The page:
Face value: the new tap and go

- By Collaborative Media & Publishing
Helen of Troy’s face was said to have launched a thousand ships. Fast-forward centuries later and new payment technology can put a far more precise value on a face.

Facial recognition technology is being used by banks, retailers and governments to make paying for everyday goods and services even easier. Banking apps and digital wallets are already taking advantage of the functionality, which is baked into the Apple iPhone and is being rolled out on Android phones.

It dispenses with the need to use cash or cards to pay for goods and services, although the technology also raises issues around privacy and security.

China leads the way

China is leading the world in facial recognition technology, with consumers using local payment apps Alipay and WeChat Pay to purchase goods and services across retail and hospitality.

NoahPay Director and Co-founder Ryan Yan says WeChat Pay and Alipay have launched payment terminals in shops that allow for payments with facial recognition. NoahPay has deep knowledge of the region as the official licenced partner of WeChat's parent company, Tencent Holdings.

“You would only need to bring your face into a shop that has a terminal, which looks like an upgraded self-serve kiosk at Macca’s. This sort of technology is also being used outside of the payment system as well for consumer behaviour predictions,” said Yan.

NoahPay’s Billax app enables Chinese residents living in Australia to seamlessly pay their Australian bills, including through Apple’s Face ID.

Yan says while facial recognition technology could be used to tell merchants about your favourite drinks when you enter a shopping mall, it could also be utilised for surveillance purposes.

“The trade-off between privacy or convenience has become a decision consumers have to make regularly. However, people in Australia might have variants in terms of how serious people see privacy and what is acceptable relative to the rest of the world,” Yan said.

Nonetheless, Australia has strong privacy safeguards.

“We have a robust legal system to govern what is needed to ensure the infrastructure that we’re building is safe at a national level and also to protect individual rights. I think Australia is the best place to find an actual balance between individual rights as well as the technological advancement that we’re looking for as consumers,” added Yan.

ATMs: a future without cards?

Automatic teller machines (ATMs) were first rolled out in Australia in the 1980s. Yet the way customers withdraw money, using a card and a PIN, has remained mostly unchanged over the years.

NAB worked with Microsoft on a proof of concept ATM enabled with facial recognition technology to provide an extra layer of security in 2018.

“You can use your face to enable the service and still key in a PIN to make sure that you have that second [authentication] factor,” NAB EGM Infrastructure, Cloud and Workplace, Steve Day, said at the time.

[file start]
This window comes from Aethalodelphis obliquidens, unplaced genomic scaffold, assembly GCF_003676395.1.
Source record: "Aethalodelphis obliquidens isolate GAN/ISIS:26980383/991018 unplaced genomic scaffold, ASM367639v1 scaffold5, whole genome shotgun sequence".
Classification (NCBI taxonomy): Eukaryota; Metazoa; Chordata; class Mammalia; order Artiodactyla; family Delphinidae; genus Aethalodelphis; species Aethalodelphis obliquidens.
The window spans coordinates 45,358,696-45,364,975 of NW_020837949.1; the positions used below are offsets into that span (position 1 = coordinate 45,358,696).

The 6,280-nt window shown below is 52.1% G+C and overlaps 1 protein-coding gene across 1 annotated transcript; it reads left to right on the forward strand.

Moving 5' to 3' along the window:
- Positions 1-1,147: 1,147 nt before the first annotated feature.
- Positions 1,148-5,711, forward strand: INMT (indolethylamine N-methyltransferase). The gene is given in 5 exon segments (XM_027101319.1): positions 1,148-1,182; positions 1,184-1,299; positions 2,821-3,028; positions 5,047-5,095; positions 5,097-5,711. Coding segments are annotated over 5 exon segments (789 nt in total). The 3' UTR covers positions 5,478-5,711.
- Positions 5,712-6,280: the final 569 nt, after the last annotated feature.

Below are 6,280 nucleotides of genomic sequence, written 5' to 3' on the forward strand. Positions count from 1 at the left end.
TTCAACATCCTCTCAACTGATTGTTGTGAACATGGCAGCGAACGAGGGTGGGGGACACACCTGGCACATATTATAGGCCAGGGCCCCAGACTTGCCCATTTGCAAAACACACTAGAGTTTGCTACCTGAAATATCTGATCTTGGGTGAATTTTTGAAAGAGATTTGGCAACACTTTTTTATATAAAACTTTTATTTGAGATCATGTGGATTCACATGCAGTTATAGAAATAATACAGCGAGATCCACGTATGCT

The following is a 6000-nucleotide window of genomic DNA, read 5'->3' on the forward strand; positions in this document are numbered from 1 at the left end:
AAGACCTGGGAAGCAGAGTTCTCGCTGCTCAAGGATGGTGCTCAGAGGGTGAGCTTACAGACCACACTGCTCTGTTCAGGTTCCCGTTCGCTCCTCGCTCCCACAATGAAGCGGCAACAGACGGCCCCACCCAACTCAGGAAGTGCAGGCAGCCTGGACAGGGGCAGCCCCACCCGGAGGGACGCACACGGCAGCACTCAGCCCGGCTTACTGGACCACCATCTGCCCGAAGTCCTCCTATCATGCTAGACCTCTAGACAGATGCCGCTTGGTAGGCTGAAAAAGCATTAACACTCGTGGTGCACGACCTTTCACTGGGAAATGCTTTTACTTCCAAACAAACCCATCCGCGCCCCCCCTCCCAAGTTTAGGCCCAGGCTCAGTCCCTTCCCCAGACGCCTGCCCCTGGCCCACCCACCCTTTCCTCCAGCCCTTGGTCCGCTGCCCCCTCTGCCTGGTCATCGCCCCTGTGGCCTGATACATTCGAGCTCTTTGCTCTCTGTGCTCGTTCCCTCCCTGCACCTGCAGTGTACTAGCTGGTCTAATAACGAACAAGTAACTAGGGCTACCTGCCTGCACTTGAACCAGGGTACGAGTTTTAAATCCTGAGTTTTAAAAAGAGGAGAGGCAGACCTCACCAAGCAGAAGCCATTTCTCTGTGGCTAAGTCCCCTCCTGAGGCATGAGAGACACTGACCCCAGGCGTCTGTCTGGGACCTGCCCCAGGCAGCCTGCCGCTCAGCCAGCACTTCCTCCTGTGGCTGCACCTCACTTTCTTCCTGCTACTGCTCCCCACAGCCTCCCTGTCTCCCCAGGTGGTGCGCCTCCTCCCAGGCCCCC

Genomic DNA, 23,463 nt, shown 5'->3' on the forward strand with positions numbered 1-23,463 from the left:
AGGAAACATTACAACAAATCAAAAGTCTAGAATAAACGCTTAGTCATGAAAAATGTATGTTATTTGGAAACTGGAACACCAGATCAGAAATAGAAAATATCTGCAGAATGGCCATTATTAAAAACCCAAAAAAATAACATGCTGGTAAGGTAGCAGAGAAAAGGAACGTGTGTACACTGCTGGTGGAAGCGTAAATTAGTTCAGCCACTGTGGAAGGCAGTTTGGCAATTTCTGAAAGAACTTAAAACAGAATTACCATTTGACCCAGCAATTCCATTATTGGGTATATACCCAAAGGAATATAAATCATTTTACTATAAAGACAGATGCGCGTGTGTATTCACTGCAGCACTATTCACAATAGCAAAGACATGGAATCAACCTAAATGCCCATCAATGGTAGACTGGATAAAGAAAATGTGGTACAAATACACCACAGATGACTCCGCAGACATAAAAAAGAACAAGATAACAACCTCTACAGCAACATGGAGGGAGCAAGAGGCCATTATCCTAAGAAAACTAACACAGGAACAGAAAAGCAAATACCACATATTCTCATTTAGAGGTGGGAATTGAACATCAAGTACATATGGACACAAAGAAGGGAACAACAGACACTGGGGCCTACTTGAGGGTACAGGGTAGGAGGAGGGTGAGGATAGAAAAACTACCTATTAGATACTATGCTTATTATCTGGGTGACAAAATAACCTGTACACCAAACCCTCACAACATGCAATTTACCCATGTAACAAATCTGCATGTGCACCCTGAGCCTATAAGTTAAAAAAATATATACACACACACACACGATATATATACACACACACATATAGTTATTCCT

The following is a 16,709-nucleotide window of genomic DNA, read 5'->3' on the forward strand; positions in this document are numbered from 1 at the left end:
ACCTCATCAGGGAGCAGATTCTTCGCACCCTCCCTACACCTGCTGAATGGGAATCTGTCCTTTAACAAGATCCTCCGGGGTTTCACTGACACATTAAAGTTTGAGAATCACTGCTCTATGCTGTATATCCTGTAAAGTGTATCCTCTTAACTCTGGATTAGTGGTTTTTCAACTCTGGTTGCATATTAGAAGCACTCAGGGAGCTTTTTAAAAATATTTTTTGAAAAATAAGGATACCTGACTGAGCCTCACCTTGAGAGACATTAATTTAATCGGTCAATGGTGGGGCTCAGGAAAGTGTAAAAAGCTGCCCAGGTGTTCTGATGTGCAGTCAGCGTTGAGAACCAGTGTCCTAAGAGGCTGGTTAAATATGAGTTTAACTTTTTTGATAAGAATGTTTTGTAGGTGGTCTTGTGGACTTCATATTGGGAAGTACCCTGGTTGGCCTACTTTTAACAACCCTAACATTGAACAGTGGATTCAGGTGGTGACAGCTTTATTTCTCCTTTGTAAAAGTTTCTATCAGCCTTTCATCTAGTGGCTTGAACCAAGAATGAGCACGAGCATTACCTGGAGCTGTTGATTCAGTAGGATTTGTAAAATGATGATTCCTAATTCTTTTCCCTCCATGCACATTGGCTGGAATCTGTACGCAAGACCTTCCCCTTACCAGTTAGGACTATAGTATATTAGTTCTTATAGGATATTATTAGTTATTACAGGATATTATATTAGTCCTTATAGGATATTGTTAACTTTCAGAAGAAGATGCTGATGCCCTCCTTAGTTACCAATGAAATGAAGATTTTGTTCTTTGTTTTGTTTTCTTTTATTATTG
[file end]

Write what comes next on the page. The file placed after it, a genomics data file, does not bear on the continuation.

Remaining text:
That extra security layer could provide extra security to help prevent stolen cards and card skimming.

It used a library from Microsoft Azure that maps a face and stores it in the cloud. It could detect a person looking over your shoulder and stop you from entering your PIN.   

While showing promise, the technology has not yet been rolled out further in Australia.

‘Tap on’ to public transport with a smile

Transport systems around the world are also starting to employ facial recognition to make payments a more seamless experience.

China’s Subway and Bus Rapid Transit (BRT) systems, for example, now support payment by face scanning in Guiyang. The major Shenzhen Metro also allows commuters to scan their face on a tablet-sized screen to pay automatically from their pre-registered “Smile-to-Pay” account on WeChat.

In Australia, a similar system was also floated by former NSW Transport Minister, Andrew Constance, who predicted that Opal cards might one day be replaced by a facial ‘tap on’ public transport system.

“In the transport space we’ll use facial recognition technology to scan customers who’ve ‘opted in’ and linked their Opal account,” Constance said in a speech to the Sydney Institute. “No more gate barriers – just a smooth journey,” he added.

However, that was in the pre-COVID world of 2019 before governments started accruing significant debt to support their economies which have been stifled by ongoing lockdowns.

BPAY Group contacted Transport for NSW to see whether it had any plans to implement facial recognition technology. In response, a Transport for NSW spokesperson said,  “Transport for NSW is continuously reviewing emerging technology solutions to make it easier and more convenient for customers to access and pay for transport.”

Published by BPAY Pty Ltd (ABN 69 079 137 518) email: marketing@bpay.com.au. The BPAY Scheme is managed by BPAY Pty Limited.  When you use BPAY payment products, the BPAY Scheme is paid fees relating to processing costs and BPAY Scheme membership.  Contact your financial institution to see if it offers BPAY payment products and to get the Product Disclosure Statement.  Any financial product advice provided by BPAY Pty Limited in relation to BPAY payment products is general advice only and has been prepared without taking into account your objectives, financial situation or needs.  Before acting on such advice, you should review the Product Disclosure Statement and consider whether BPAY payment products are appropriate for your personal circumstances.
 

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